Tuesday, February 2, 2010

Auditing Smart Grid Security

In my quest to better understand Smart Grid security initiatives, I have managed to gather quite a bit of useful information regarding emerging standards, layered security, and real world deployment of security in the Smart Grid. It is still a work in progress, but it is progressing, and a lot of smart minds are fueling that progress. This is all very good.

What seems to be missing, and perhaps remains as a great opportunity for those making the "land grab" on the smart grid is a cogent auditing and control methodology specifically targeted towards Smart Grid security. What I am talking about is a set of auditing requirements similar to what we see with the FDA.

Okay! Granted, the FDA is not perfect. They are not even close (in the opinions of many, I am sure). Nonetheless, the rigorous auditing procedures that health care organizations who fall under their requirements must adhere to does indeed serve two very important purposes. The first purpose is in forcing organizations to follow best practices and keep very good records (some better than others, I am sure). The second is instilling confidence in consumers globally. Did you know, for example, that FDA clearance/approval in the USA essentially guarantees clearance/approval anywhere else in the world?

At the heart of this process is a set of great auditing procedures that have been hammered out for last 100 plus years the FDA has been in existence, and many organizations have made a cottage industry out of providing auditing services for the organizations that need to fall in line. Organizations such as the American Society for Quality (ASQ) have created certification programs for auditors for the health care and essentially every other industry.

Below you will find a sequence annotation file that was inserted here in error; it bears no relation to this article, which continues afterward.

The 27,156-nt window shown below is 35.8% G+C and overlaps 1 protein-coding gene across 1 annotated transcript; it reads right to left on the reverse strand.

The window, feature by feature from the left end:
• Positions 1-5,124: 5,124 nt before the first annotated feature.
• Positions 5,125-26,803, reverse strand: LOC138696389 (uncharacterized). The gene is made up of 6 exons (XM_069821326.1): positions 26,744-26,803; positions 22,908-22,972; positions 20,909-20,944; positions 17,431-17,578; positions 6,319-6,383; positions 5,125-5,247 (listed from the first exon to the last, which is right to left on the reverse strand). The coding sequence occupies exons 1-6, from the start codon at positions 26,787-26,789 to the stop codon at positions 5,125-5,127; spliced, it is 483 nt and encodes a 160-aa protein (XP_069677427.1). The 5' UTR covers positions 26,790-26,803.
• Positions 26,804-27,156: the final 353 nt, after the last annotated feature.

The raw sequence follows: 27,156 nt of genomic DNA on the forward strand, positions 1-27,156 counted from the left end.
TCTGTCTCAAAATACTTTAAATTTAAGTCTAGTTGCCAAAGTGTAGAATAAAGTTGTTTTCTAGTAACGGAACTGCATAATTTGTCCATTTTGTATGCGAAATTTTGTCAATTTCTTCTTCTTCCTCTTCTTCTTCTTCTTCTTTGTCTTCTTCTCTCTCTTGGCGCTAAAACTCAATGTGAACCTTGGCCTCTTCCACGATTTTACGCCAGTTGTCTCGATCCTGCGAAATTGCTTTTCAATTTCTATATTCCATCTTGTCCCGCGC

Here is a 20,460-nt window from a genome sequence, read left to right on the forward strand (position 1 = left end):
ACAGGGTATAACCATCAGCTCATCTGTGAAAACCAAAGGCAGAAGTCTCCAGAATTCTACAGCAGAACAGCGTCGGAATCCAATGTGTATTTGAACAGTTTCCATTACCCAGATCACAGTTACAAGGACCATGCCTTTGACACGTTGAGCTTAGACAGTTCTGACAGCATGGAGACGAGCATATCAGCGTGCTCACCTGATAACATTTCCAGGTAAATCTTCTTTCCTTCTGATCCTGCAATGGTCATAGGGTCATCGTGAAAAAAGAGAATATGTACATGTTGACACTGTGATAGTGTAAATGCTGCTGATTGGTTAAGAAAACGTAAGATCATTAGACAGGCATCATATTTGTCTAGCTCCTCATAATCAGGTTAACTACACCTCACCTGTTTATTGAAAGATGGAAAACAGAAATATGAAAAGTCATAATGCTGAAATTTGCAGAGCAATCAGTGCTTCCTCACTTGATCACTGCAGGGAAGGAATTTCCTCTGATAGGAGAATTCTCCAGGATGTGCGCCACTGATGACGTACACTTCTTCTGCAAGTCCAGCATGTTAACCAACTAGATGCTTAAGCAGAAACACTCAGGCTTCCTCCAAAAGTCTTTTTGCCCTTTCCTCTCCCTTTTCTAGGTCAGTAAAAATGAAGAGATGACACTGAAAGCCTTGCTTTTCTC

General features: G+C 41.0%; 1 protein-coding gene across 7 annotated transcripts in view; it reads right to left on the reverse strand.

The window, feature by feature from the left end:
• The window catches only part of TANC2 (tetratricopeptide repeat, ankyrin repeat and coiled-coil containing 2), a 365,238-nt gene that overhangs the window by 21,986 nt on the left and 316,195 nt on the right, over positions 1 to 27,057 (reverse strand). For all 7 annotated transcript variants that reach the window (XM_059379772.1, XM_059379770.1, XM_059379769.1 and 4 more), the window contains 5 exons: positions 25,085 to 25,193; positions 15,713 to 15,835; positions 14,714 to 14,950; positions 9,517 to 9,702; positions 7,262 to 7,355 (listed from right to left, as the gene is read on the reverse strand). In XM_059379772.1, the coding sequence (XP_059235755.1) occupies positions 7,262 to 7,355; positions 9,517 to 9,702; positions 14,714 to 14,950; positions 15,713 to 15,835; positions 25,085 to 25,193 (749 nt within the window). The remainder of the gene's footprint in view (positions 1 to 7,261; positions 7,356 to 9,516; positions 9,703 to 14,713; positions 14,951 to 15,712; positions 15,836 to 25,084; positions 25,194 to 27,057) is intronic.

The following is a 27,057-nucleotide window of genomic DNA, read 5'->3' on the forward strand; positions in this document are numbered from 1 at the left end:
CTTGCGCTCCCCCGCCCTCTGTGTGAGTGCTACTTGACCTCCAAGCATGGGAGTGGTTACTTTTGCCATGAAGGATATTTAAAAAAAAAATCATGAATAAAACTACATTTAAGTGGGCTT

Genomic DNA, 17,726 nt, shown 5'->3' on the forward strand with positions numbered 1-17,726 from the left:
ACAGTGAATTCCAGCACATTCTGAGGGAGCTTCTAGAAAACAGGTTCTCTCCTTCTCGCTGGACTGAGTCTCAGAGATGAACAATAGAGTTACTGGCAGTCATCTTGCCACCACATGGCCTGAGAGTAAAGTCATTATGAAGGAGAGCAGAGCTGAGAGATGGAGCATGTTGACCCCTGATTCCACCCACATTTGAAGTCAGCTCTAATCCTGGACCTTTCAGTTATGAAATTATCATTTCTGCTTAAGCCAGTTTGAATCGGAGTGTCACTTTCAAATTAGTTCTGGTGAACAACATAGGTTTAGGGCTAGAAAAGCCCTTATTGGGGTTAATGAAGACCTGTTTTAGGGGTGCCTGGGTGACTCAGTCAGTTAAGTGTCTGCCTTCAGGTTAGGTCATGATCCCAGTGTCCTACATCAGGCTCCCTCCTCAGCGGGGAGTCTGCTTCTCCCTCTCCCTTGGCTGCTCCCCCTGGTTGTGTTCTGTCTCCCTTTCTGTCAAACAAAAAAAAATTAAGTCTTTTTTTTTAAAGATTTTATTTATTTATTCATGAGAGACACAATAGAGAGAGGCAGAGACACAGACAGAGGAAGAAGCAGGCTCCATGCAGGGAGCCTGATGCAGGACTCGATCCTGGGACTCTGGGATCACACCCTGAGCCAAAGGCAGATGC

...but I am trying to get to a point with all this. I am trying to deal with a somewhat significant challenge. The standards being proposed by the NIST Interoperability Document Version 1.o alone encompass somewhere around 75 different standards. This can serve to create quite a bit of consternation and confusion for some, but bear in mind that there are literally hundreds (if not thousands) of standards used in the health care industry to "secure" our well being. Rather than focus on what specific standards are followed, auditors look at the big picture created during an audit, and determine if it passes the sniff test. If it does not, then its back to the drawing board.

This is not a joyful occasion for anyone involved (including the auditors), but it does lead to better products and systems (as well as annoying bureaucratic messes). Yet what makes this work is properly designed and well-vetted auditing guidelines and procedures.

We do not, unfortunately, have 100 years to iron out the inevitable wrinkles of Smart Grid security deployment, but we do have quite a few great auditing professionals (quality professionals, in fact) hard at work every day, and many are still looking for work in this down economy. With a 100 years of well documented procedures in place for the FDA, one could indeed surmise that the application of the same (or at least similar) methodologies could SIGNIFICANTLY curtail the development of a workable Smart Grid security auditing procedure.

...I'm just saying.

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